They questioned him for several hours about Laura Douglass's allegations and gave him the same voice-stress test she had taken two days earlier. "They said, 'If you don't take it, it's going to make you look guilty,'" Wiggins recalls. A half-hour after Wiggins took the test, an investigator summoned him: "He looked at me and said, 'Wiggins, you failed all of the questions.'"

 

The test results astonished Wiggins, for he had twice taken polygraph examinations -- once while applying to become a public service aide and again when applying to become a police officer. According to a Miami Police Department background investigator, Det. George Martinez, police polygraph examiners routinely ask the following question: "Since your adult life (age eighteen), have you ever been involved in sexual activity with a child?" Had Wiggins shown deception, attorney Jepeway says, he would not have been accepted for either job.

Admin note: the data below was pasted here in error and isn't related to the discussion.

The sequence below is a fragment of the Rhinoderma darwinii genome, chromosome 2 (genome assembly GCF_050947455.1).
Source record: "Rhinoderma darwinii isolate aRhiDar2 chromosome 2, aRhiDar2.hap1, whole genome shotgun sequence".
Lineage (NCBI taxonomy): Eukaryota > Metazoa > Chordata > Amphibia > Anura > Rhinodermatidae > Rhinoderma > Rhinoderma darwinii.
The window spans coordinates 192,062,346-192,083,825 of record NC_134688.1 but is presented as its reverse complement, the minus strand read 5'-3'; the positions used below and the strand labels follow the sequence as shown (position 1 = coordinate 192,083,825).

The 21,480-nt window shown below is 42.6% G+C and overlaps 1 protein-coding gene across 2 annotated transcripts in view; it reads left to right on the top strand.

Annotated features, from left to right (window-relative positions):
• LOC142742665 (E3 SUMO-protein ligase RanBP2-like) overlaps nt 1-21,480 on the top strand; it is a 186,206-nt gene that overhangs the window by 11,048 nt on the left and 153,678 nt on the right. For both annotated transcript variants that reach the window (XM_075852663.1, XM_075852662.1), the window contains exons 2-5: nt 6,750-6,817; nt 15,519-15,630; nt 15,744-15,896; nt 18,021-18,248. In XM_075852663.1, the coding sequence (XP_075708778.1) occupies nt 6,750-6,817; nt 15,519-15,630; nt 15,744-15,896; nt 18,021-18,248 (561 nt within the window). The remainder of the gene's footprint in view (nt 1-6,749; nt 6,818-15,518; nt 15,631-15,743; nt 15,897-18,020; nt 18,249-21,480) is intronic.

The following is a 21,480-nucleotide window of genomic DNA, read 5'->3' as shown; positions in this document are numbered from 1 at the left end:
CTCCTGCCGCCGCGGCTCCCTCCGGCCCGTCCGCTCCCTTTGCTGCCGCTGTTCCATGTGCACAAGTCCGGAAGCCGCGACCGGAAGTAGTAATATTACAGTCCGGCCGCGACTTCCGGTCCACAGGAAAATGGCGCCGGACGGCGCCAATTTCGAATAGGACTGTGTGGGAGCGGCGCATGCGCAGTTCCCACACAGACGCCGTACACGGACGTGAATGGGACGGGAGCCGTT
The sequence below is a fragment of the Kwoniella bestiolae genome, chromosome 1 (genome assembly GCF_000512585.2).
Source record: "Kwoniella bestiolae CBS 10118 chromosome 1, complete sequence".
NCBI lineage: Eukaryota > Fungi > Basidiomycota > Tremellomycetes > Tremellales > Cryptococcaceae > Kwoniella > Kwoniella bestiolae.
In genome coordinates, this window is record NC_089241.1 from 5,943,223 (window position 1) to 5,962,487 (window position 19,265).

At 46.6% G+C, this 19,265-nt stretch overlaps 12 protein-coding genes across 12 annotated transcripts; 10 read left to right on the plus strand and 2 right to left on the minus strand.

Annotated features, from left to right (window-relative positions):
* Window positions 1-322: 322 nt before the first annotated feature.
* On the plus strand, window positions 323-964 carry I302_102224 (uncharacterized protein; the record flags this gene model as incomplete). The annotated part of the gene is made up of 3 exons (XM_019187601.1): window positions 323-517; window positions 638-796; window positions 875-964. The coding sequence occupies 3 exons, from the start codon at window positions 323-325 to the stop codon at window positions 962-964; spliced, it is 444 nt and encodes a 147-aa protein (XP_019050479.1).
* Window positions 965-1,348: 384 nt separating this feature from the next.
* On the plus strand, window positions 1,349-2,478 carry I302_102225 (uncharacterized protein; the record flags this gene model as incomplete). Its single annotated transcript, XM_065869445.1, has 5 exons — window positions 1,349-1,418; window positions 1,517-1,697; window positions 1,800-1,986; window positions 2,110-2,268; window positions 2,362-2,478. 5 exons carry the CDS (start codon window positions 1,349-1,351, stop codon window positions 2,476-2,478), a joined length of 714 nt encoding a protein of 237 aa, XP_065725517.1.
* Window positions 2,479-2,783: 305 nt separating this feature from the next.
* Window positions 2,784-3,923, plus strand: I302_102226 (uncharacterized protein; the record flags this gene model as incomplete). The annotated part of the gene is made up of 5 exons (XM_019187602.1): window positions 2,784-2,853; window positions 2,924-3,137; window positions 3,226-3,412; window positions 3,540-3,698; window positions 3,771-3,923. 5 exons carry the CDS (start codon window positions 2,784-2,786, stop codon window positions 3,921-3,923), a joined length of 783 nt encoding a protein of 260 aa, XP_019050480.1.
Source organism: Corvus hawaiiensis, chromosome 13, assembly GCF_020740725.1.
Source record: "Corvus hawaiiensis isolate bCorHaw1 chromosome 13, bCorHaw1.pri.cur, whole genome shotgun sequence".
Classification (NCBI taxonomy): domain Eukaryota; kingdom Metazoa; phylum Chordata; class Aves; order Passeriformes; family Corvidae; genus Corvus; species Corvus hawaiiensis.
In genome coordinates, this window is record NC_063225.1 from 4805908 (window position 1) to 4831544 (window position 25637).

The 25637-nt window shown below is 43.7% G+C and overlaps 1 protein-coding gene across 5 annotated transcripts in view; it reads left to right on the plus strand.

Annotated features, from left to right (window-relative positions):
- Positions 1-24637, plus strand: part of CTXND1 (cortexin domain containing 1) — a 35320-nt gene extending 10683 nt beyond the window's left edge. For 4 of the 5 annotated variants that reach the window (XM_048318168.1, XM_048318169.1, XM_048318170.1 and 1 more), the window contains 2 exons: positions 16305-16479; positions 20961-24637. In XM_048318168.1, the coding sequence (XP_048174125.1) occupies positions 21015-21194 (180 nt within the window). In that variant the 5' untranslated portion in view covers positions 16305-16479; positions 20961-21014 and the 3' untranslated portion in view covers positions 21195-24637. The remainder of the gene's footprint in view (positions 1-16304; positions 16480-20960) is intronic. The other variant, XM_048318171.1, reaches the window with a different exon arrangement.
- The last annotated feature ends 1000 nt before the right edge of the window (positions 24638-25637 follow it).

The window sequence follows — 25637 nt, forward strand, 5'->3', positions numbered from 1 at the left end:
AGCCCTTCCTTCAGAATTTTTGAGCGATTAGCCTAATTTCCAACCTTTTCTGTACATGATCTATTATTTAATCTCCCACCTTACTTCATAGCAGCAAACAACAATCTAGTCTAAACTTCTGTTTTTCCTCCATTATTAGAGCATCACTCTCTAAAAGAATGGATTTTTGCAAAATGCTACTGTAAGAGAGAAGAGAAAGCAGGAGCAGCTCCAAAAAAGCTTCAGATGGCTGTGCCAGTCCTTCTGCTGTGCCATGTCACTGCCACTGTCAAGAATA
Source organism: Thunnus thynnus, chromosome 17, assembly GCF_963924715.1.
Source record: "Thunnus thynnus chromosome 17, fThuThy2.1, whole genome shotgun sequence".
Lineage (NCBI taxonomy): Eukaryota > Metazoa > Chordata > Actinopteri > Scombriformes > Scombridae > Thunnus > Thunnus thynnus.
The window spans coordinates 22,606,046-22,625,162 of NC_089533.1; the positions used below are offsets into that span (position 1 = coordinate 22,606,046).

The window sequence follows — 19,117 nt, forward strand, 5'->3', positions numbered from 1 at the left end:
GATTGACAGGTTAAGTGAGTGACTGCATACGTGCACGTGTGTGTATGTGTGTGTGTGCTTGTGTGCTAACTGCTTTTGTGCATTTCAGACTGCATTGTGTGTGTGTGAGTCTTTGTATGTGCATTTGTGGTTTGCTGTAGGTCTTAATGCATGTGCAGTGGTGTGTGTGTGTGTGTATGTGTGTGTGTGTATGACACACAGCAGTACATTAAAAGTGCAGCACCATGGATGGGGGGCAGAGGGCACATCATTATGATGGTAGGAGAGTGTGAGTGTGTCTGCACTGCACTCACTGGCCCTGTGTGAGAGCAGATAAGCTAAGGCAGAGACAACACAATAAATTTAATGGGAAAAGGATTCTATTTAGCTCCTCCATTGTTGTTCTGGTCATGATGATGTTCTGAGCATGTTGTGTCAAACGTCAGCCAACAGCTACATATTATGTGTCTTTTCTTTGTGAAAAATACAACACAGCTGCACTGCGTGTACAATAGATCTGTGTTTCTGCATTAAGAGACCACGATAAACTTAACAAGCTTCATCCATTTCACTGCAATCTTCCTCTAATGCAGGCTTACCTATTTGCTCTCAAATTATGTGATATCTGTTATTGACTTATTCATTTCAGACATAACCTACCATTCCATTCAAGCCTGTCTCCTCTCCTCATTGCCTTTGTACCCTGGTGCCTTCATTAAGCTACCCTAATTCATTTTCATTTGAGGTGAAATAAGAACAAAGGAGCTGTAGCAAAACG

A day after taking the test, Wiggins was summoned again to the police station, where investigators handed him a letter. "They said, 'Wiggins, read this!'" he recalls. "It said, 'You are hereby dismissed from the Miami Police Department,' and it was signed by Chief Warshaw."

In her statement to police, Laura Douglass elaborated on her motive for coming forward after so many years. Learning of Wiggins's imminent certification as a police officer "made me feel that I had a very strong responsibility and that I needed to make sure that I took care of that responsibility, because if I didn't, somebody would be harmed," she said. "I started thinking about the fact that if he had had a gun at the time that he was doing this to me, it would have been much worse.